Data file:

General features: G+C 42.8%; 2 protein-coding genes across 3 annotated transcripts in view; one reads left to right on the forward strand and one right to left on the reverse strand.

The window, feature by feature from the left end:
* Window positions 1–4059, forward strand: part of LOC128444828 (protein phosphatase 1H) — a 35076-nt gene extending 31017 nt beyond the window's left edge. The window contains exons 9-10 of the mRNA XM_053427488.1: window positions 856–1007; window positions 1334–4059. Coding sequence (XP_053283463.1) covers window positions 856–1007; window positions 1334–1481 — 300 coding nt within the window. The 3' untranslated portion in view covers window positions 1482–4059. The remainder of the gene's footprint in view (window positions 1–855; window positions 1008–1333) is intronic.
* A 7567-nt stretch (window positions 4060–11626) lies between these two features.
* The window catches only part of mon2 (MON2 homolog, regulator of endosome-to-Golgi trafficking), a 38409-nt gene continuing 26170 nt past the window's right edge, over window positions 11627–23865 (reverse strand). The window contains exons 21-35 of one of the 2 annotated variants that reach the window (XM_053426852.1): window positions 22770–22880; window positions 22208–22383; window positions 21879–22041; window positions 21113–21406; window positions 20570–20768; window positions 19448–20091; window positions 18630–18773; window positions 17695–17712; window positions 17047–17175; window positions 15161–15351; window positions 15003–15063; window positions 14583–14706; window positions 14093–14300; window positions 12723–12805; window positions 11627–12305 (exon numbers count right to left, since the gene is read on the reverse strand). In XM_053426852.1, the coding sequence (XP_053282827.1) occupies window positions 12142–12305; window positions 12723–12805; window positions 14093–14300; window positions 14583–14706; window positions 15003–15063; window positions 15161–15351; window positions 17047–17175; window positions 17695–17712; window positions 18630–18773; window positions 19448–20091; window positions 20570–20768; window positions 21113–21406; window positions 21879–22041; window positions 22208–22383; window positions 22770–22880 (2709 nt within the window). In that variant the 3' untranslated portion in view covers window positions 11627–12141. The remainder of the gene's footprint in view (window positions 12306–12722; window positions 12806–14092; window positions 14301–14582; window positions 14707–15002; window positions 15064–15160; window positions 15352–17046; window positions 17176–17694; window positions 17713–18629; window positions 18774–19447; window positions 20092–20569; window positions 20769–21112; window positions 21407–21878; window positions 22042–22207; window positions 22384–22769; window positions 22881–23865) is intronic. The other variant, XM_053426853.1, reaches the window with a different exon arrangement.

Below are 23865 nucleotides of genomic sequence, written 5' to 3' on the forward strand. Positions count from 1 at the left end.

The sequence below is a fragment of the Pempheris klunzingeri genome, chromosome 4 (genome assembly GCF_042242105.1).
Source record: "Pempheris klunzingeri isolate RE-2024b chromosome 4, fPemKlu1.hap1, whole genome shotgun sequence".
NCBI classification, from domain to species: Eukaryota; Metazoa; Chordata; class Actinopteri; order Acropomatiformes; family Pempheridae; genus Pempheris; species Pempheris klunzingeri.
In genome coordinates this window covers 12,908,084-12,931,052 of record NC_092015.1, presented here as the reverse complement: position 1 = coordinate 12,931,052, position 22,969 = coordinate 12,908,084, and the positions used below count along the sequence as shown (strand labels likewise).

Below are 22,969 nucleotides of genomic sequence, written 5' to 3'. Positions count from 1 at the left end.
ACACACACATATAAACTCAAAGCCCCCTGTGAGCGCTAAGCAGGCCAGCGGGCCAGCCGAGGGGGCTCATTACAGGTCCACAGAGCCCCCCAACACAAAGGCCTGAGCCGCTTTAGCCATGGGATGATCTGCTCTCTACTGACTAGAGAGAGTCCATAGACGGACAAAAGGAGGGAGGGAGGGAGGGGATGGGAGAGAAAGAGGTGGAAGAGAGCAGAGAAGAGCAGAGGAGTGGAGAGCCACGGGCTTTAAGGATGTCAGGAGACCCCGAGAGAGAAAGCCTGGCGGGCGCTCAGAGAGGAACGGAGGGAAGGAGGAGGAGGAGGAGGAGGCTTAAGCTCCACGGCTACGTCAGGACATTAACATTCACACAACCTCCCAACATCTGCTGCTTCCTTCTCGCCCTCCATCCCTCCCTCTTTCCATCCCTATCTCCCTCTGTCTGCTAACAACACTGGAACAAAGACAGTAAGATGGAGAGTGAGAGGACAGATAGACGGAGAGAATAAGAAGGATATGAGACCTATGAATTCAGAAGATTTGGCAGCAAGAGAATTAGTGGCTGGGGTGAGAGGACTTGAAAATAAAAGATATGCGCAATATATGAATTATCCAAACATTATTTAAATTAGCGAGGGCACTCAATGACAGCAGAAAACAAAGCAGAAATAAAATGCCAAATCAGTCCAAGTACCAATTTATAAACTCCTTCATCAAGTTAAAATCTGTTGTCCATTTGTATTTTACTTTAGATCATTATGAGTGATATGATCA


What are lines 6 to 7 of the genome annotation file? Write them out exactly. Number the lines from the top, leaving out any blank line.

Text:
Below are 23865 nucleotides of genomic sequence, written 5' to 3' on the forward strand. Positions count from 1 at the left end.

The sequence below is a fragment of the Pempheris klunzingeri genome, chromosome 4 (genome assembly GCF_042242105.1).